But the iPhone part is crucial to the Pebble's success says the team. No smart watch has yet worked with Apple's popular phone. When the watch is paired with it or Android phones you will be able to send apps to the watch and customize the watch with different faces. You will also be able to have text messages or email alerts sent to the watch.
For now, Pebble is working with Runkeeper on an integrated app that will record your runs, including speed and distance. Pebble will also release a software developer kit (or SDK) for its hardware later this year, which will allow other software developers to make apps for the watch.
Software development is one focus of the Pebble team; the other is the hardware and getting the 85,000 watches built before the fall deadline that they set for the Kickstarter customers.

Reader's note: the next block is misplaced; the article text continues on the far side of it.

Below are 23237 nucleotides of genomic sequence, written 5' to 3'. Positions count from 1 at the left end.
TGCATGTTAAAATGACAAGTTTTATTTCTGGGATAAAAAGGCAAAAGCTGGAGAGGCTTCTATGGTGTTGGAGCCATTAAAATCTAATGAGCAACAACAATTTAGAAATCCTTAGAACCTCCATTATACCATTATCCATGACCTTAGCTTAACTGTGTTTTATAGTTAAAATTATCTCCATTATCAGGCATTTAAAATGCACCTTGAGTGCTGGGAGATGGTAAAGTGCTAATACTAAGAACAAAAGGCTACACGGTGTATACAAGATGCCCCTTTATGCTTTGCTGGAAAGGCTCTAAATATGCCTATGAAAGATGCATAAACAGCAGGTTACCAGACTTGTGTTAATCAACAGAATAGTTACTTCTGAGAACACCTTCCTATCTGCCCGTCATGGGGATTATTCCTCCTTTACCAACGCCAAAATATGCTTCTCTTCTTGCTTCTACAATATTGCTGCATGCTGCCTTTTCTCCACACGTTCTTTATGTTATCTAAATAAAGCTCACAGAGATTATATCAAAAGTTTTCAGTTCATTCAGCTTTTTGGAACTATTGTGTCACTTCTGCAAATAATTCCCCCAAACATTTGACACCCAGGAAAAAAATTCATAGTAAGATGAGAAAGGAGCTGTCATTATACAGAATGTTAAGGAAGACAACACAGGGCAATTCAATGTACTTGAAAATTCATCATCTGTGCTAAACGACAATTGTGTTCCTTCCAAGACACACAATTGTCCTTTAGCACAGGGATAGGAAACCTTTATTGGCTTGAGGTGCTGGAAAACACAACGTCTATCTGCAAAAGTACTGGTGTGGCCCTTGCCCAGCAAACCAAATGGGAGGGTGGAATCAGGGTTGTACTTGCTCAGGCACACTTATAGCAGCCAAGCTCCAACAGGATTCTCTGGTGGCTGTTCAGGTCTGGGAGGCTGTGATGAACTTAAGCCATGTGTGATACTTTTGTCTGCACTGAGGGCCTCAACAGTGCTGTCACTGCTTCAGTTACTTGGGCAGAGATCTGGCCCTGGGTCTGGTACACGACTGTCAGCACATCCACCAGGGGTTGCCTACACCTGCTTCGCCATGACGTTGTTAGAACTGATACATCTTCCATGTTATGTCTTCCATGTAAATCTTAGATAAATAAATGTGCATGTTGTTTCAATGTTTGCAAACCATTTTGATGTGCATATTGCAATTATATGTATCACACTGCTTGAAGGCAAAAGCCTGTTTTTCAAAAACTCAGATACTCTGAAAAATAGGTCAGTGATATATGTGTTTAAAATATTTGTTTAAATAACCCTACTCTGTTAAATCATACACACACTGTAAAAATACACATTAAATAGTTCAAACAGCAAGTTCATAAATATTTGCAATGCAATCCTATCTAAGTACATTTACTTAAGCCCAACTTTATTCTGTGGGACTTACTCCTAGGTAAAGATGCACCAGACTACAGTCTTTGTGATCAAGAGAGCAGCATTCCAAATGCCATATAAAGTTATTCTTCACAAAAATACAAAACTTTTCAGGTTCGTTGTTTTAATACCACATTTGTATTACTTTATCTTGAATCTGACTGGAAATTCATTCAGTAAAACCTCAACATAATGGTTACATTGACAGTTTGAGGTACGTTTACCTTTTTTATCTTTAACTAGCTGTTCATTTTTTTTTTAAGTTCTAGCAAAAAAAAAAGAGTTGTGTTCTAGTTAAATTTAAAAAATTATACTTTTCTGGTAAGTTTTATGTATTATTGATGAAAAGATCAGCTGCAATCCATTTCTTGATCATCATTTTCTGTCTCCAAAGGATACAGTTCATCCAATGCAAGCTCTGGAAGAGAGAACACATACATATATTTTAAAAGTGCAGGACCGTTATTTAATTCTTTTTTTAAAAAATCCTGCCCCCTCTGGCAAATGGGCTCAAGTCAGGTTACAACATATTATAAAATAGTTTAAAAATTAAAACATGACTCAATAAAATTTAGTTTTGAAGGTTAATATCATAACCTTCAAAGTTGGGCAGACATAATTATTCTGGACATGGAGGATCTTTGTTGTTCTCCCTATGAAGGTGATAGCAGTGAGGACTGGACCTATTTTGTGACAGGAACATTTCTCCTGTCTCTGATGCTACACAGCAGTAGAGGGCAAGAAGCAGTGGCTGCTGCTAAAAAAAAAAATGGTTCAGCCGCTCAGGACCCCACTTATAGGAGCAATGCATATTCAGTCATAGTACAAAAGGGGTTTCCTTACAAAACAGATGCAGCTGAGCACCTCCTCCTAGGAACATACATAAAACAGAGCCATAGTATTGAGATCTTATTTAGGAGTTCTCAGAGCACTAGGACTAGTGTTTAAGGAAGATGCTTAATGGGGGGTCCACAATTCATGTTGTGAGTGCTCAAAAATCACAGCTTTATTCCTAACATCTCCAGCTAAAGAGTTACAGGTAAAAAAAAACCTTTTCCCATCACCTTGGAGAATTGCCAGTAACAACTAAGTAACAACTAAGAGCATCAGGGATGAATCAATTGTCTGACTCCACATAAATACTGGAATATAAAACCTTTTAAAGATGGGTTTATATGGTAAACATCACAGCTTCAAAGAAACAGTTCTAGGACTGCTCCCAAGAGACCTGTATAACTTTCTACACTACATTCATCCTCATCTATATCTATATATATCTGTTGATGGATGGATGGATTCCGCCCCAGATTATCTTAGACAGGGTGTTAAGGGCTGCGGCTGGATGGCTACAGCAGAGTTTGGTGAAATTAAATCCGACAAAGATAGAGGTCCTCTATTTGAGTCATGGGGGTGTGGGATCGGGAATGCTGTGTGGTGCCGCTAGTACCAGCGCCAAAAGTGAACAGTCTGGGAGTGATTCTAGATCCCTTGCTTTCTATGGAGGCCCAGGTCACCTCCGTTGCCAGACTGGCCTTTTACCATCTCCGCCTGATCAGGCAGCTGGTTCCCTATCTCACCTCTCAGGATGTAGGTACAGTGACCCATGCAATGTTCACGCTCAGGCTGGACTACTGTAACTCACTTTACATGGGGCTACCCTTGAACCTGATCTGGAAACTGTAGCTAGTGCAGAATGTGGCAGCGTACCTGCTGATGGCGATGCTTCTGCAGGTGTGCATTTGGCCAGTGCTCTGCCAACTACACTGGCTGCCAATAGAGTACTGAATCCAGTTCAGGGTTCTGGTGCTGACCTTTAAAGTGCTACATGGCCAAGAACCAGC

Kickstarter supporters were able to buy the watch for $115 during the campaign period in April. The watch will ship to them first and Pebble plans to bring the watch to the general market in early 2013 through retailers and its own website.
"The watch will be ready for Kickstarter backers in the fall," Migicovsky assures me as I ask him if they will make the deadline -- considering that as of my visit all he had to show was a prototype that was running an automated set of screens. You couldn't change the time on it and had to adjust it with an external remote control.
Pebble has secured a factory in China to build the watch, and as of today, I am told they now have working prototypes in the office. The company still plans to meet the deadline and will start production in the fall as well. But Migicovsky admits there have been more challenges in building the Pebble than the InPulse, which was manufactured in San Jose. "Lead times, language barriers, time zones," he tells me, are some of the ongoing obstacles.
Costs have also been an issue. While the cost to build the watch has gone up, the retail price will remain the same so that people will buy it.
"There are not too many in the world yet, but come this fall there will be a whole bunch more," Migicovsky assures me one again. They've promised 85,000, of course, but that all depends on how much work they can get done in that condo.